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Compliance & Risk

Pandemic isolation can make some “serial victim” investors more vulnerable, says FINRA

Richard Satran  Financial Journalist, Thomson Reuters Regulatory Intelligence

· 6 minute read

Richard Satran  Financial Journalist, Thomson Reuters Regulatory Intelligence

· 6 minute read

As financial fraudsters increase their activity during this time of pandemic isolation, a new class of vulnerable individuals have emerged — "serial victims"

The search by financial fraudsters for vulnerable victims has been understood for ages. But two new studies have uncovered surprising behaviors amid the COVID-19 pandemic, including a little-known phenomenon of fraud targets having traits that make them “serial victims,” and another, more expected, indication that seniors and women face increased fraud risk due to pandemic “isolation.”

Concerned about pandemic-related fraud risk, the Financial Industry Regulatory Authority (FINRA) this month issued the two studies that can help firms understand the vulnerability of some clients, particularly seniors, in a remote world where everyone relies more on technology to connect with outsiders and social intimacy has broken down.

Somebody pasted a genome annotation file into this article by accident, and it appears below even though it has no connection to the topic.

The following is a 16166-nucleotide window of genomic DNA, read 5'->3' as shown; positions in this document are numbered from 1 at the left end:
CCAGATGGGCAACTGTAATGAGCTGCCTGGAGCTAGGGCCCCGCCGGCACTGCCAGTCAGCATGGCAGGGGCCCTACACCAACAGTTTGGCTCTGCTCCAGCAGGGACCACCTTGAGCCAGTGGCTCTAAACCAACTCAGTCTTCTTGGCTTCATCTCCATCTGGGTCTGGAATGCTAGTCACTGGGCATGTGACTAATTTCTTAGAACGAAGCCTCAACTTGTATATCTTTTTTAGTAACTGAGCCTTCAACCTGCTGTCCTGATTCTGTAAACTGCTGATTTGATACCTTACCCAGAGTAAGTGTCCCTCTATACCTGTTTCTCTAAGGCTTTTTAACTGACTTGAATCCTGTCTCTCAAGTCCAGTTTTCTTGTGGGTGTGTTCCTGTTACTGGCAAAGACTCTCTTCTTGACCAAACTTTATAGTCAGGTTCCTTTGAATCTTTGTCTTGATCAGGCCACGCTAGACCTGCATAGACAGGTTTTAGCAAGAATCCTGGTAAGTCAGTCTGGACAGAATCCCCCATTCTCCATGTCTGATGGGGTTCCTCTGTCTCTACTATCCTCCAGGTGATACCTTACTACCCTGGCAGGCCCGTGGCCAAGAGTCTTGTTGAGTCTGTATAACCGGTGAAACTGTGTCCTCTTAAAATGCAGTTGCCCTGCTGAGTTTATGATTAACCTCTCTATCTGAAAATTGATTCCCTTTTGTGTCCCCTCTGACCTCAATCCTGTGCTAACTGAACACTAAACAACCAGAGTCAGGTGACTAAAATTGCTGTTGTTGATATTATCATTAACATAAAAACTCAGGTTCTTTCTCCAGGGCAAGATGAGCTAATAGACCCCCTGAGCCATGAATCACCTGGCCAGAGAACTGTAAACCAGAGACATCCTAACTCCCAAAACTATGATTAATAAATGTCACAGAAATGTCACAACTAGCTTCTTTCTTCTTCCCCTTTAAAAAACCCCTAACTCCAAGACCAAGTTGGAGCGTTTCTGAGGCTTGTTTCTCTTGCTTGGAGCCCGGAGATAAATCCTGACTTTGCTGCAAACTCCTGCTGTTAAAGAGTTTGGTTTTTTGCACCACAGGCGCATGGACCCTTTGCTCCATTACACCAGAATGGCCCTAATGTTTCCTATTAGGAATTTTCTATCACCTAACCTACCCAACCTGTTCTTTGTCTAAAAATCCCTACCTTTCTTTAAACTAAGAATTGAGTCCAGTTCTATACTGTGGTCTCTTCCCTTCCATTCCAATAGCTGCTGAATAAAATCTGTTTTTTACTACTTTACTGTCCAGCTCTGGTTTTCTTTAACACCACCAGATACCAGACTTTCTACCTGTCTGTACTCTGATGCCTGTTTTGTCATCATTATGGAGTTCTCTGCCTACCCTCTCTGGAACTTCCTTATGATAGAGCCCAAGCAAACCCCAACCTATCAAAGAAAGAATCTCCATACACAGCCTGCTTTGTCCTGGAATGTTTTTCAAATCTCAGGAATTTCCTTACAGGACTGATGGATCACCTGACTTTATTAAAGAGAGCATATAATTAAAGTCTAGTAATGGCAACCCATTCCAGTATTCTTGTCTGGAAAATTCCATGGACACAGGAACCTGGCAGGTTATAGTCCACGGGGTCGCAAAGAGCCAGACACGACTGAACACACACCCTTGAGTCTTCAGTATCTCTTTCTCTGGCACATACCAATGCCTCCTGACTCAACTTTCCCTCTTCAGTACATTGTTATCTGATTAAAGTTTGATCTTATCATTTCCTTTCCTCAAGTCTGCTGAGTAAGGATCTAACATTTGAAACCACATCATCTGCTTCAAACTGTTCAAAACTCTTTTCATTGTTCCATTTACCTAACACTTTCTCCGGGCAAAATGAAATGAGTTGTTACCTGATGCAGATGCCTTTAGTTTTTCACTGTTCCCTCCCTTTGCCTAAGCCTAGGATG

In the latest study, FINRA’s Investor Education Foundation stated that some investors, particularly seniors, experience more difficulty making complex financial decisions after quarantine isolation disrupted their normal social connections. The study points to ways that firms might update processes to protect senior clients from becoming prey to an unethical financial adviser or an outside fraudster.

“Once burned” offers no protection for some victims

The study showed that isolation in itself does not universally inhibit financial decision making, but rather it found variation in financial capabilities, particularly related to overall cognitive abilities. This points to a need for firms to tailor protections to specific client profiles.

“Although loneliness was detrimental to decision making among those older adults with low cognition, loneliness was not associated with decision making among older adults in general,” FINRA said in its summary of a new study based on a survey of 1,000 participants. In another study released earlier in the month the FINRA foundation found what it called a “counter-intuitive” findings that “in some ways, show that ‘once burned’ fraud victims may not learn much from their experience and instead are even more at-risk once they have been victimized.”